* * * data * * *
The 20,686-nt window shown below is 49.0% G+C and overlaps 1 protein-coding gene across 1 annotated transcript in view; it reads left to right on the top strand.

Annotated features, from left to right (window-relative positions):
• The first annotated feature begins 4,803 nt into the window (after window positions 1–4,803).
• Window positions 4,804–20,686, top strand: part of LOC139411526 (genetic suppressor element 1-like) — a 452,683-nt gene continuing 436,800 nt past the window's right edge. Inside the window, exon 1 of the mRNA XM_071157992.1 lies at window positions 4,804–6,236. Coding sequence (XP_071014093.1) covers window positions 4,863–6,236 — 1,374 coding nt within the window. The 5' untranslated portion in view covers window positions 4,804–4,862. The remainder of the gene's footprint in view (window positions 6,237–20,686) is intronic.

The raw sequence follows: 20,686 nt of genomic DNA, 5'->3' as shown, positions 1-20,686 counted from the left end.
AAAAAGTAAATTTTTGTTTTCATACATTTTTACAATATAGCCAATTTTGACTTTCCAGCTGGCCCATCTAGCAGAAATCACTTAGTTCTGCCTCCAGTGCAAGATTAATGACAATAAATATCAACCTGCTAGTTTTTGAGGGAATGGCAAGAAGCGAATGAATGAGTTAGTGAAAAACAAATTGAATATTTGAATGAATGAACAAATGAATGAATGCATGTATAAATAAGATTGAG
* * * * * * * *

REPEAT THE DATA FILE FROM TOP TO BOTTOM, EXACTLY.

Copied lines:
The 20,686-nt window shown below is 49.0% G+C and overlaps 1 protein-coding gene across 1 annotated transcript in view; it reads left to right on the top strand.

Annotated features, from left to right (window-relative positions):
• The first annotated feature begins 4,803 nt into the window (after window positions 1–4,803).
• Window positions 4,804–20,686, top strand: part of LOC139411526 (genetic suppressor element 1-like) — a 452,683-nt gene continuing 436,800 nt past the window's right edge. Inside the window, exon 1 of the mRNA XM_071157992.1 lies at window positions 4,804–6,236. Coding sequence (XP_071014093.1) covers window positions 4,863–6,236 — 1,374 coding nt within the window. The 5' untranslated portion in view covers window positions 4,804–4,862. The remainder of the gene's footprint in view (window positions 6,237–20,686) is intronic.

The raw sequence follows: 20,686 nt of genomic DNA, 5'->3' as shown, positions 1-20,686 counted from the left end.
AAAAAGTAAATTTTTGTTTTCATACATTTTTACAATATAGCCAATTTTGACTTTCCAGCTGGCCCATCTAGCAGAAATCACTTAGTTCTGCCTCCAGTGCAAGATTAATGACAATAAATATCAACCTGCTAGTTTTTGAGGGAATGGCAAGAAGCGAATGAATGAGTTAGTGAAAAACAAATTGAATATTTGAATGAATGAACAAATGAATGAATGCATGTATAAATAAGATTGAG